Historically cryptsetup and LUKS only supported good old passwords; however recent systemd versions extend cryptsetup with additional key types such as FIDO tokens and TPM devices.
I like the idea of encrypting the rootfs with a TPM2 key; it allows booting without ugly LUKS password prompts but still it keeps data encrypted at rest, and when combined with secure boot also still protects the running system against unauthorized access.
Secure boot will prevent others from placing custom kernels on the unencrypted EFI system partition and booting these, or changing the kernel cmdline, in order to obtain root access to the unlocked rootfs. LUKS encryption with a TPM-based key bound to secure boot state protects the data if someone removes the hard disk and attempts to access it offline, or tries to disable secure boot in order to boot a custom kernel.
I’ve covered secure boot setup in a past article; this article talks about the TPM2-based encryption.
Enroll TPM key
Check that the system supports TPM2:
$ systemd-cryptenroll --tpm2-device=list
PATH DEVICE DRIVER
/dev/tpmrm0 MSFT0101:00 tpm_crb
Then enroll a new TPM2 key (use the appropriate block device path of course):
$ systemd-cryptenroll --tpm2-device=auto /dev/disk/by-partlabel/linux
New TPM2 token enrolled as key slot 1.
Then add recovery key:
$ systemd-cryptenroll --recovery-key /dev/disk/by-partlabel/linux
🔐 Please enter current passphrase for disk /dev/disk/by-partlabel/linux:
A secret recovery key has been generated for this volume:
Please save this secret recovery key at a secure location. It may be used to
regain access to the volume if the other configured access credentials have
been lost or forgotten. The recovery key may be entered in place of a password
whenever authentication is requested.
New recovery key enrolled as key slot 2.
As suggested save this key in a secure location outside of the system. If TPM2 unlocking fails systemd will prompt for a password where you can enter this key. This lets us access the data even if the TPM2 key became invalid (e.g. when the secure boot configuration changes).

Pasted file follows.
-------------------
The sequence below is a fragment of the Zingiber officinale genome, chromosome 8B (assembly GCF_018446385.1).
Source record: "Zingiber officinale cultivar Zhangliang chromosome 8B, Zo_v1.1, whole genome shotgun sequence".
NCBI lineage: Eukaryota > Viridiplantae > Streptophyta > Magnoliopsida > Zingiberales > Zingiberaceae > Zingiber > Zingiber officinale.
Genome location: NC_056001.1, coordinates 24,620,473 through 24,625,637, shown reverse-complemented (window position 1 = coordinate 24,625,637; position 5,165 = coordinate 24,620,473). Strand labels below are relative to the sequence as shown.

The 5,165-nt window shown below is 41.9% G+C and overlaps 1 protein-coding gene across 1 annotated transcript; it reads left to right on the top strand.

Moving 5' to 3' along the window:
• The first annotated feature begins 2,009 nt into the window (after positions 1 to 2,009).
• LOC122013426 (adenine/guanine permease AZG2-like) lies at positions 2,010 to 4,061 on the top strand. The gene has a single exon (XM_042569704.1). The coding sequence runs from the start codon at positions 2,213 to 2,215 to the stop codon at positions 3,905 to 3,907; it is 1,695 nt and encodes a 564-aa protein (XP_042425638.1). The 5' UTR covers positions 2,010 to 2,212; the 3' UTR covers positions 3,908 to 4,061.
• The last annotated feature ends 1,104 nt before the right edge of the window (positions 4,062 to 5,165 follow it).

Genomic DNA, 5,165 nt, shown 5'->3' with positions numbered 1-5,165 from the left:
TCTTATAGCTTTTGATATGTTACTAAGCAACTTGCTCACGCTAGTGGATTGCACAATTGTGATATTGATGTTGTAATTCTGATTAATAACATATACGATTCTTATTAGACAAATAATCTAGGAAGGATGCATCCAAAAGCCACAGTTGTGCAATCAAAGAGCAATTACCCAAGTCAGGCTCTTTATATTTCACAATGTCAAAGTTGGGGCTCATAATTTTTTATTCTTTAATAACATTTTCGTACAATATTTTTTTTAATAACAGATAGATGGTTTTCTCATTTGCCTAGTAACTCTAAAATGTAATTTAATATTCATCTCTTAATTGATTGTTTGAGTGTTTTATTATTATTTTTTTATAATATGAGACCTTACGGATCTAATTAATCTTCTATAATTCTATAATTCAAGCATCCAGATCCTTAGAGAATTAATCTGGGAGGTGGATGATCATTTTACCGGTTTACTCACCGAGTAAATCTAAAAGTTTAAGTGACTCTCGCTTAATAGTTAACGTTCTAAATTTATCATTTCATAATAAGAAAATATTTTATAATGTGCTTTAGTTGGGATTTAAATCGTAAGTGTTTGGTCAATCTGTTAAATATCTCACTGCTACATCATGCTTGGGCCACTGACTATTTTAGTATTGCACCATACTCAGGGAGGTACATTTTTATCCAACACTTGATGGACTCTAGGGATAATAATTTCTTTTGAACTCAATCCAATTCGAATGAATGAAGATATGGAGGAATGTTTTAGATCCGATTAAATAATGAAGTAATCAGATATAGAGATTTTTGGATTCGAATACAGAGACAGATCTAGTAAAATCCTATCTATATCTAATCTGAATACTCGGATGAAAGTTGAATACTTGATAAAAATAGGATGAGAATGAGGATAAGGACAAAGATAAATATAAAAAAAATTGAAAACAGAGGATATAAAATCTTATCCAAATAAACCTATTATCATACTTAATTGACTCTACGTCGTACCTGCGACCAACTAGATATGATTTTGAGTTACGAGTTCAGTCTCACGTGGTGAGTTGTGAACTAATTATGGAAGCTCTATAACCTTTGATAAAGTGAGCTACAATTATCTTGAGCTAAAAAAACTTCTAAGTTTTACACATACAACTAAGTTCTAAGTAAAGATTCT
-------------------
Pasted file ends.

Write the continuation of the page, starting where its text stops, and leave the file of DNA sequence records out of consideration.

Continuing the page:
Force dracut to include the TPM2 software stack, by adding /etc/dracut.conf.d/tpm.conf:
add_dracutmodules+=" tpm2-tss "
# And add files dracut currently fails to add, see
install_items+=" /usr/lib/cryptsetup/libcryptsetup-token-systemd-tpm2.so "
The last line adds necessary cryptsetup plugins which dracut doesn’t yet add (see https://github.com/dracutdevs/dracut/issues/1676).
Make sure to use dracut newer than 055-106-g813577e2; dracut 55 has a typo in the tpm2-tss module dependencies which breaks the module (see https://github.com/dracutdevs/dracut/pull/1526), and another issue with systemd-sysusers which interferes with TPM2 support in early boot (see https://github.com/dracutdevs/dracut/pull/1658). As of Dec 2021 you’ll need to install dracut-git from AUR.
Reboot and cleanup
Reboot to verify that the system now boots without a LUKS prompt. Afterwards remove the password key from the rootfs:
$ systemd-cryptenroll --wipe-slot=password /dev/disk/by-partlabel/linux
Now the system only unlocks with the TPM2 key or the recovery key.
- secure boot is enabled (
- secure boot uses custom keys,
- all kernels are signed (
sbctl verify; also check the firmware updater and other relevant EFI binaries), and
- no unsigned initramfs or microcode image is used (at best use bundled UEFI executables).
For users consider to use systemd-homed which offers per-user encrypted home “areas”, backed by LUKS encrypted loopback files.